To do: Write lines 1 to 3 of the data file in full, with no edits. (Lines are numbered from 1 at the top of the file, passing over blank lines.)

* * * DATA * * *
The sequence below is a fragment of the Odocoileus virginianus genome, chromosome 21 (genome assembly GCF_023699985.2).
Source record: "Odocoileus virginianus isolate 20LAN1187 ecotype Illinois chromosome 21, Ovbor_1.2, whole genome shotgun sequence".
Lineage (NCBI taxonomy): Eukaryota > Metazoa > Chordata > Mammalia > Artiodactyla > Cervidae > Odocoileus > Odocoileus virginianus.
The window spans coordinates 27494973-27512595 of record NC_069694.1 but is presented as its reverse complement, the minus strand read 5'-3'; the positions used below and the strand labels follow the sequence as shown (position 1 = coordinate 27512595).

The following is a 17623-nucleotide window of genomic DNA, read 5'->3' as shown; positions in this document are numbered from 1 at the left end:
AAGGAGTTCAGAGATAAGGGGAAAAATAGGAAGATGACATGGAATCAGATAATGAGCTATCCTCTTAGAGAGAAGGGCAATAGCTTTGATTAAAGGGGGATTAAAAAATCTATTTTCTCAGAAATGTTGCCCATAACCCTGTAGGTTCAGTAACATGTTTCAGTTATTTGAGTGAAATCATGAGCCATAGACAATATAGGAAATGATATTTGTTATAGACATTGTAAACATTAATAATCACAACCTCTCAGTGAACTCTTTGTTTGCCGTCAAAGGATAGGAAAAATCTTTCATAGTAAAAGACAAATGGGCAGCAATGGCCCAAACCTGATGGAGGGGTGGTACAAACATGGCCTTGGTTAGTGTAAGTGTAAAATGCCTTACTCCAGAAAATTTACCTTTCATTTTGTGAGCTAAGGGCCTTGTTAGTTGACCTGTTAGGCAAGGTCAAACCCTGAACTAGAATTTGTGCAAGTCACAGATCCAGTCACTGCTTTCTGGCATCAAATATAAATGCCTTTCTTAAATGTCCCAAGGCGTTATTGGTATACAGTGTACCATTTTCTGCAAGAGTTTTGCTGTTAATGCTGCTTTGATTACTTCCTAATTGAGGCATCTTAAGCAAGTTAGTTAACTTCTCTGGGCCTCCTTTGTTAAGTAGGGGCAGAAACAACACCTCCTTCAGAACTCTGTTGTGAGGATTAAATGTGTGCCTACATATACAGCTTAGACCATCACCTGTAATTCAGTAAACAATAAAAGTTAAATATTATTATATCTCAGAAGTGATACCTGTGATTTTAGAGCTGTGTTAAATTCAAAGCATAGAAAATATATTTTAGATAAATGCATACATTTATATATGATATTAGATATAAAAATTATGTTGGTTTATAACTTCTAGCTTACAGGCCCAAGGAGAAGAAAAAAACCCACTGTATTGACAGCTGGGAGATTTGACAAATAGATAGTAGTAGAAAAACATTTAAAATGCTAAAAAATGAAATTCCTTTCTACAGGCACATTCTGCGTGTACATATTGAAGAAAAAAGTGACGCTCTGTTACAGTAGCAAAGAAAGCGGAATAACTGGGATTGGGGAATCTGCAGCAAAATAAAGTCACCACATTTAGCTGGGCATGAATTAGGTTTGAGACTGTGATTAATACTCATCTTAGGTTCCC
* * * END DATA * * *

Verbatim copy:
The sequence below is a fragment of the Odocoileus virginianus genome, chromosome 21 (genome assembly GCF_023699985.2).
Source record: "Odocoileus virginianus isolate 20LAN1187 ecotype Illinois chromosome 21, Ovbor_1.2, whole genome shotgun sequence".
Lineage (NCBI taxonomy): Eukaryota > Metazoa > Chordata > Mammalia > Artiodactyla > Cervidae > Odocoileus > Odocoileus virginianus.